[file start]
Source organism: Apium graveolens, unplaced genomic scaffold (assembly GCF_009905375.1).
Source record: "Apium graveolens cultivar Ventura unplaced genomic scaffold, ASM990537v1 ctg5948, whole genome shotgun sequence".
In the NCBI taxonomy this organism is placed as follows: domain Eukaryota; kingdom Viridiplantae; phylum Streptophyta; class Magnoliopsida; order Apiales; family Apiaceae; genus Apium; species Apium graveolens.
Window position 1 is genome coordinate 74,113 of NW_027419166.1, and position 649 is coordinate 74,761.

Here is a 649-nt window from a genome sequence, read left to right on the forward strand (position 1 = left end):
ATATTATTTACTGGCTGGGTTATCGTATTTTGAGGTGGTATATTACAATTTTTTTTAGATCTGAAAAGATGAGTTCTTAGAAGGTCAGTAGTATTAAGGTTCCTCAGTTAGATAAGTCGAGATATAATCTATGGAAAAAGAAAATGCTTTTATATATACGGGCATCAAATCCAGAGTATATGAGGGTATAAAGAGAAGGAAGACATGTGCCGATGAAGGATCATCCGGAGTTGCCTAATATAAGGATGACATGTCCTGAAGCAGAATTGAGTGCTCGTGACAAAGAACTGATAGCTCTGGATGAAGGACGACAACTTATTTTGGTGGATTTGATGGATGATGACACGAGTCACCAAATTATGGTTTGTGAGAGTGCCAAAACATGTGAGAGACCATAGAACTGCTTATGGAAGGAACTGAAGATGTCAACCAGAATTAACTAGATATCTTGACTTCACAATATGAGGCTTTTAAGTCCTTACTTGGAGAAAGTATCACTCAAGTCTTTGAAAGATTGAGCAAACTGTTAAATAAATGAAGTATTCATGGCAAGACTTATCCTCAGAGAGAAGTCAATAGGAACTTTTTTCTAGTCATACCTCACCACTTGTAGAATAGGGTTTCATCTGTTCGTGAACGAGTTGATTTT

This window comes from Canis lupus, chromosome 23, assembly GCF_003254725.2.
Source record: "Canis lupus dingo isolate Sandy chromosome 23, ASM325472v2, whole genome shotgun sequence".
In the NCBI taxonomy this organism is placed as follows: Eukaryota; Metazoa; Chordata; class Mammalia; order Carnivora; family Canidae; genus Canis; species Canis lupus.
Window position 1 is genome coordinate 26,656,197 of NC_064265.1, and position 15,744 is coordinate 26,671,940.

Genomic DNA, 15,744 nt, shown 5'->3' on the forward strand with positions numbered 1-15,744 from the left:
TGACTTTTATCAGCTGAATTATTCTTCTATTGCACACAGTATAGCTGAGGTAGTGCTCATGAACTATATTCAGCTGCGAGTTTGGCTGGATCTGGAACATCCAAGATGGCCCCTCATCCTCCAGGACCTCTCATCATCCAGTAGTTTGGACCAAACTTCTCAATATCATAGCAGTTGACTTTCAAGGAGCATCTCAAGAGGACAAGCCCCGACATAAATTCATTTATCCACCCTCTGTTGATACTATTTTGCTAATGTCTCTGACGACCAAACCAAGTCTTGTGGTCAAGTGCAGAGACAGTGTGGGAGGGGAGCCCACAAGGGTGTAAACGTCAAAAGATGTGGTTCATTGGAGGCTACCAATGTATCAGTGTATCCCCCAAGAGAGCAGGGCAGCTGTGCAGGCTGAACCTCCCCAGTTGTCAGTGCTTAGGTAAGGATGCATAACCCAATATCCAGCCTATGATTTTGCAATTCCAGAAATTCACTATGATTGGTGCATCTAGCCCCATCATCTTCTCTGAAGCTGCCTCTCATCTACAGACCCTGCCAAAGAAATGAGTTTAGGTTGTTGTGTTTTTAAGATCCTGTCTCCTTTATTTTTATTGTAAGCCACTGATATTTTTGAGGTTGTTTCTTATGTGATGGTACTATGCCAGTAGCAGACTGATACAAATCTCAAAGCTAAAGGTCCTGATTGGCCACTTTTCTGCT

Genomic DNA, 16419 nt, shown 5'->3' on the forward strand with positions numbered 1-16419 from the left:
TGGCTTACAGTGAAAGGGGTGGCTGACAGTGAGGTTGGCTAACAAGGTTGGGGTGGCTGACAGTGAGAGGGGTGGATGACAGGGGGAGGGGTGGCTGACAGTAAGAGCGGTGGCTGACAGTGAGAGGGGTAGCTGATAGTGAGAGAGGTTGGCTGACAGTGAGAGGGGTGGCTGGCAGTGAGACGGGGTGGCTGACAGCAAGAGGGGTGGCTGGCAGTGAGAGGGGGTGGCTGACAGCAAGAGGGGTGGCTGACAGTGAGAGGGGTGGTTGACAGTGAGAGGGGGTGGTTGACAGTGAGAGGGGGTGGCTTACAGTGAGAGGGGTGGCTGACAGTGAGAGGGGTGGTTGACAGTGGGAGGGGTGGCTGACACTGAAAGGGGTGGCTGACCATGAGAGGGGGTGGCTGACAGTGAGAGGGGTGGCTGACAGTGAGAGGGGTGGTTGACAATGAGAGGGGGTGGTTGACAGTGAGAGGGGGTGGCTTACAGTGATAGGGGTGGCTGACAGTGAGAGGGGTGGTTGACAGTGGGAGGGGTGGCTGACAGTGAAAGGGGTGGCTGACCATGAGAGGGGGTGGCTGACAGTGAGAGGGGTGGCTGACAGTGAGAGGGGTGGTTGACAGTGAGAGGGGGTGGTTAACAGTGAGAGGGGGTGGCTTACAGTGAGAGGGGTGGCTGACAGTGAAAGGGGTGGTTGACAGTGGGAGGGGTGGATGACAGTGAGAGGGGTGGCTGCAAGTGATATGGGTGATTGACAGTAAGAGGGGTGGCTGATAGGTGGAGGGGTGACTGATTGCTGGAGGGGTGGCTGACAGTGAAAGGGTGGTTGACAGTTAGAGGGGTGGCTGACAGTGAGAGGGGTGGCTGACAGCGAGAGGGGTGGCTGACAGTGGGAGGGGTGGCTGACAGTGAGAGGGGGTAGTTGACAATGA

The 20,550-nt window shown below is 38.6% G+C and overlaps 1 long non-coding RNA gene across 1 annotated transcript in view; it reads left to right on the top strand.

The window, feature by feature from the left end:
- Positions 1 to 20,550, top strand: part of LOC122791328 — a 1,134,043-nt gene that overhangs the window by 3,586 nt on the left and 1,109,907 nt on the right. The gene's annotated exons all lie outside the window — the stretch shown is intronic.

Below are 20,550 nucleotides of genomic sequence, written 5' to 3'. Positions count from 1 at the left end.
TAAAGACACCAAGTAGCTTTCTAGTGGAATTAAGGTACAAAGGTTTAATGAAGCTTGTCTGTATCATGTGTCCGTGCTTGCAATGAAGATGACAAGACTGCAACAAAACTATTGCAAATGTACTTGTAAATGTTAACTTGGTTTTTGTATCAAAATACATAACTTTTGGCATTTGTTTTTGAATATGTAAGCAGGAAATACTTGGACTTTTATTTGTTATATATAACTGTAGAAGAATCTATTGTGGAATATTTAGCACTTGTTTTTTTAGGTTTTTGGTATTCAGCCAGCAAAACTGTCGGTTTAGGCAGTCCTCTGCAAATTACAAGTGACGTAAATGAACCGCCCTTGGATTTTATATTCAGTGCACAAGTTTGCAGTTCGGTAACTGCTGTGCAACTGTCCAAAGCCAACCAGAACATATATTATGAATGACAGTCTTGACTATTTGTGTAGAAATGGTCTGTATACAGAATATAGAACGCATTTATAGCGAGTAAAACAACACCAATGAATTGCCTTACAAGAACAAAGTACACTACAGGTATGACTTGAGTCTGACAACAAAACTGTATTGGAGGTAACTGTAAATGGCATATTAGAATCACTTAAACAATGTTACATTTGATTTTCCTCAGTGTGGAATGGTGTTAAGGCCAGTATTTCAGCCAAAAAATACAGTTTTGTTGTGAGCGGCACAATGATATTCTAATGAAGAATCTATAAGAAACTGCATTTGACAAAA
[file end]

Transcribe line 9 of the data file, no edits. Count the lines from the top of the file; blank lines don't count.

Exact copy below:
In the NCBI taxonomy this organism is placed as follows: Eukaryota; Metazoa; Chordata; class Mammalia; order Carnivora; family Canidae; genus Canis; species Canis lupus.